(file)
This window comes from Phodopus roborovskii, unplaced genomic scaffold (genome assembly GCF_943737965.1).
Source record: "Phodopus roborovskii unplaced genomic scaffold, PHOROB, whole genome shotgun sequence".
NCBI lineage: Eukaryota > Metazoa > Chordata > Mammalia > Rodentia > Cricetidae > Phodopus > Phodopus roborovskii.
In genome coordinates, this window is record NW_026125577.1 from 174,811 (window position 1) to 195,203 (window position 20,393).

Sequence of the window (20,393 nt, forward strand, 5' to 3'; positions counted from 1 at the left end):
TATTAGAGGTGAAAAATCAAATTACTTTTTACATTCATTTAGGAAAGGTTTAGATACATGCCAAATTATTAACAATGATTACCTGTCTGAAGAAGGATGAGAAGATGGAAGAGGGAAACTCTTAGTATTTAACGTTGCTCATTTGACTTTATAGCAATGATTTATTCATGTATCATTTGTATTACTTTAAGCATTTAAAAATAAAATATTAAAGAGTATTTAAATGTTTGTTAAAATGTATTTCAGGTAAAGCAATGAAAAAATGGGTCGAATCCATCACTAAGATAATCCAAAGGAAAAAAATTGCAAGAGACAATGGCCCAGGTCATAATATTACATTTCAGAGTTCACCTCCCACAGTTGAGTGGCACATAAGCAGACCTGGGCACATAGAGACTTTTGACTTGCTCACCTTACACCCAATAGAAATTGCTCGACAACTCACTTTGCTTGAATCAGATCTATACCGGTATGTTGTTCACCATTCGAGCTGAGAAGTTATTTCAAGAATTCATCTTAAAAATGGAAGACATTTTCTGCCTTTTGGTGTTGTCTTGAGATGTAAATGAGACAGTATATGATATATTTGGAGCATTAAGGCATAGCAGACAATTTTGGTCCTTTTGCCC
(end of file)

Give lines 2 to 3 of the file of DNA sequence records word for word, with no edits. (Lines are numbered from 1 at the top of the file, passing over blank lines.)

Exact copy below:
Source record: "Phodopus roborovskii unplaced genomic scaffold, PHOROB, whole genome shotgun sequence".
NCBI lineage: Eukaryota > Metazoa > Chordata > Mammalia > Rodentia > Cricetidae > Phodopus > Phodopus roborovskii.